St. Mary's patients get unexpected bills

LEWISTON — About 700 St. Mary's Regional Health Care patients are facing unexpected bills for annual physicals that used to cost them little or nothing.

Earlier this year, St. Mary's changed 12 primary care and family practices from federally qualified health centers to departments of the hospital. The change gave the hospital greater control over the medical practices, the hospital board's could oversee the doctors' offices and St. Mary's could link everyone through its computer system.

But it created an unexpected consequence for some patients. When their doctors' offices were health centers, the federal government paid for the annual physicals of qualified patients. When the offices became departments of the hospital, dropping the health center designation, the federal program that paid for the physicals no longer applied.

Patients who qualified for the free or low-cost physicals also qualified for Medicare, but Medicare does not cover annual physicals. About 700 patients found themselves facing an average $336 bill for the exam. 

Hundreds of patients were billed before St. Mary's realized there was a problem.

"Where there are so many pieces we had to get in place with the transition ... it took us a while to react to getting a communication put together for patients," said Doug Miller, St. Mary's operations director for doctors' offices. 

Recently, the hospital sent a one-page letter to 93 patients with upcoming appointments, advising them that they would have to pay for the exam out of pocket and offering to cut the exam's cost in half. The cost has also been cut in half for the hundreds of patients who had their exams earlier this year.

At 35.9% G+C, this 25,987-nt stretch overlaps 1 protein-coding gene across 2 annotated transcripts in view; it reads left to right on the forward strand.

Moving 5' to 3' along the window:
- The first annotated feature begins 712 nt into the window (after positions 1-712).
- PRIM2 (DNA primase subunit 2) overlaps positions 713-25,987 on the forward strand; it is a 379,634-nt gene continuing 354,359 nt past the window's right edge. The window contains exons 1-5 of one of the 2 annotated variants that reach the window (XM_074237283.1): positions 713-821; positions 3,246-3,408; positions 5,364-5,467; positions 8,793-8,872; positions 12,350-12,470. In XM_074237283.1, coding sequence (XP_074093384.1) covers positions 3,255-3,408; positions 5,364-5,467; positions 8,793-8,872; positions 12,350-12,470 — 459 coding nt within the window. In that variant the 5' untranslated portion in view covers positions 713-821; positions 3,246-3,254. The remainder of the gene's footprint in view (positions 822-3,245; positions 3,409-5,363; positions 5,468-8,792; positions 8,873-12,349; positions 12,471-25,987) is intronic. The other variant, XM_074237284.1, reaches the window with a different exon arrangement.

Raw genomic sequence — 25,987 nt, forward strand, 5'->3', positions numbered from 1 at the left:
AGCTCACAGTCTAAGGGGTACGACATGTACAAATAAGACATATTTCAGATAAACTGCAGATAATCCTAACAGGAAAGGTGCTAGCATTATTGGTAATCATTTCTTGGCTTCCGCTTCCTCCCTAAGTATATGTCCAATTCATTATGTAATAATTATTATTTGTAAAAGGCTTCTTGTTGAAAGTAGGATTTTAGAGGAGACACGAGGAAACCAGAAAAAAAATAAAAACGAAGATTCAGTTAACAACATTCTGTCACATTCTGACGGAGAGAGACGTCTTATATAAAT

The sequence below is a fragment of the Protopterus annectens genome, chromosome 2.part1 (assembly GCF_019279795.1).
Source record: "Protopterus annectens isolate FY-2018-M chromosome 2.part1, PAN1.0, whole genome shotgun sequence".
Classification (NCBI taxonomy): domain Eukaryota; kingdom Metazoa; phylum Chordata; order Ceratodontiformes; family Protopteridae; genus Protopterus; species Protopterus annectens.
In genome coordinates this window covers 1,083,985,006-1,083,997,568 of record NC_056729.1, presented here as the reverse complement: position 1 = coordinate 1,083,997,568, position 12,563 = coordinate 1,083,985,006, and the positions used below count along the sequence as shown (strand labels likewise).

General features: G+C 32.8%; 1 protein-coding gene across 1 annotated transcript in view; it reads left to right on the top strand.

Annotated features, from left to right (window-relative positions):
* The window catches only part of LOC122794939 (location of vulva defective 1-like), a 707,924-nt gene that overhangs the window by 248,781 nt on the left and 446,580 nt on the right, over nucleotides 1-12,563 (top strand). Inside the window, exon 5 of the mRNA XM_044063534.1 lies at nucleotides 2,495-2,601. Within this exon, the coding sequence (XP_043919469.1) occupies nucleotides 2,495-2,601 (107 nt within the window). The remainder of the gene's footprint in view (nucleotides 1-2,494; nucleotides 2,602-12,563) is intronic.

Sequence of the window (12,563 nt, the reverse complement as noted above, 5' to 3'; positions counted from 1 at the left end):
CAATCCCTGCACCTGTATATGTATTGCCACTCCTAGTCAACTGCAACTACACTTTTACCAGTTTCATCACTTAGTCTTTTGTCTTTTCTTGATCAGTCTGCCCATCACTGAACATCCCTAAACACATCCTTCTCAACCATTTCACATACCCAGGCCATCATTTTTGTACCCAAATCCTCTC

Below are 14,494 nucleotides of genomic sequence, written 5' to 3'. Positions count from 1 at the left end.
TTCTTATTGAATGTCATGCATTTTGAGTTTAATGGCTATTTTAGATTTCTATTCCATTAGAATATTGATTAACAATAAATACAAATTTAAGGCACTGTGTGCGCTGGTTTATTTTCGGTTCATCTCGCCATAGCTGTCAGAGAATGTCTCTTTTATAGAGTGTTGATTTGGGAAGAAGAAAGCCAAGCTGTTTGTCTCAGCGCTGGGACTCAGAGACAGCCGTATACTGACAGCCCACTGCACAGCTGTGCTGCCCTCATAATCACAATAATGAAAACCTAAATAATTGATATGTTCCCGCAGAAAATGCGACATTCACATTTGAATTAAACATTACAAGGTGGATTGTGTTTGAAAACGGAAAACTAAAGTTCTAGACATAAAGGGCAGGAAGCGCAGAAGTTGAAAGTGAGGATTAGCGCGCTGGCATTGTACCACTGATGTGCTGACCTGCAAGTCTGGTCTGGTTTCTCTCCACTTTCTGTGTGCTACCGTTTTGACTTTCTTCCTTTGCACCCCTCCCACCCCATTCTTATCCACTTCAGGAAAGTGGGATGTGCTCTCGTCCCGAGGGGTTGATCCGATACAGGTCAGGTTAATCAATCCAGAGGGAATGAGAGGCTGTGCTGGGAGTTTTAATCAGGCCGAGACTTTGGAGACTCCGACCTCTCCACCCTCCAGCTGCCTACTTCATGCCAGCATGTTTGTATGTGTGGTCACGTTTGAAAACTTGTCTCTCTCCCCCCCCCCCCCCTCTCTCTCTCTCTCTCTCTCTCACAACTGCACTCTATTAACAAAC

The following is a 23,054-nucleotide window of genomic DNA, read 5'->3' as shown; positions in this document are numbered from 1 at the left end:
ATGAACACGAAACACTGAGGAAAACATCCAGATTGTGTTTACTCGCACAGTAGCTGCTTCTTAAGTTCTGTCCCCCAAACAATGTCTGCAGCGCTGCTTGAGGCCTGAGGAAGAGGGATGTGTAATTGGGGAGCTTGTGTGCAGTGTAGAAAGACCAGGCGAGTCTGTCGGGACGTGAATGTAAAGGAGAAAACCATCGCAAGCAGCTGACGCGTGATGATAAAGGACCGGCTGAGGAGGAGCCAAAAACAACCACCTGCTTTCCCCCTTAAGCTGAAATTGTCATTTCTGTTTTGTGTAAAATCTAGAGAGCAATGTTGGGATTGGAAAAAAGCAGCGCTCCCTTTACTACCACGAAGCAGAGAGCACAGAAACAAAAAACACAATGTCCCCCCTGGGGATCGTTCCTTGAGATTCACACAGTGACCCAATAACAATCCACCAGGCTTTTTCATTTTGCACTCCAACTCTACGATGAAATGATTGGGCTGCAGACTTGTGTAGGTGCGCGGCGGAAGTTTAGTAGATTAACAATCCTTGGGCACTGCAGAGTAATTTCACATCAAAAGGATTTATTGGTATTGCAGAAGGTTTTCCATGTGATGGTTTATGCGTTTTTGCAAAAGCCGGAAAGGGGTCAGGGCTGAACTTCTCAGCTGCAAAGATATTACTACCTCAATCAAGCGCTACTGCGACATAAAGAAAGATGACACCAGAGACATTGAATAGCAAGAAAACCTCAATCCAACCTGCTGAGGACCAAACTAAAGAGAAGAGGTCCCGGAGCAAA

Beginning in January, Medicare will cover annual exams and other preventive care under the new health care reform rules.

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 's picture


Hospitals change things always to increase profits. Originally, it was more profitable to have practices as FQHC so they were separate entities. Then it became more profitable to have practices as departments of the hospital...thus the change. Profit is always the motivator.

As for salaries, the President of CMMC-Mr. Chalke earned $737,000 in salary, bonus and benefits in 2009. The hospital president-Mr Covey earned $444,133. (Numbers taken from Form 990s on this is public information)

St. Mary's President- Mr. Cassidy earned $541,000 in those categories and Mr. Myles (hospital president) earned $503,000. They also have a COO who earned $226,000.

I will leave it to the reader to decide if these are competitive.

if this was an over site on

if this was an over site on their part ?, then shouldn't they bite the bullet and erase the debt that the patients weren't expected to get in the first place?it's about $235,200


This comment hits the nail on

This comment hits the nail on the head for one of the big problems in this country--"they get paid a competitive salary based on the norms for the healthcare industry". Reminds me ofwhen mom said "if Johnny jumps off a cliff will you also?" Everyone wants a little higher salary than the other guy and wages go up to foolish levels; if directors of all corporations would use common sense and pay these folks what they are actually worth one would see wages go down and the cost of living follow suit.

 's picture

Sisters of No Charity

Their Mission Statement says they are rooted in the loving ministry of Jesus as healer, we commit ourselves to serving all persons with special attention to those who are POOR AND VULNERABLE. Our Catholic health ministry is dedicated to spiritually centered, holistic care which sustains and improves the health of individuals and communities. We are advocates for a compassionate and just society through our actions and our words. They should add the rest( as long as we are able to line our pockets with money.) Thank God for the Sister Of Charity!!!


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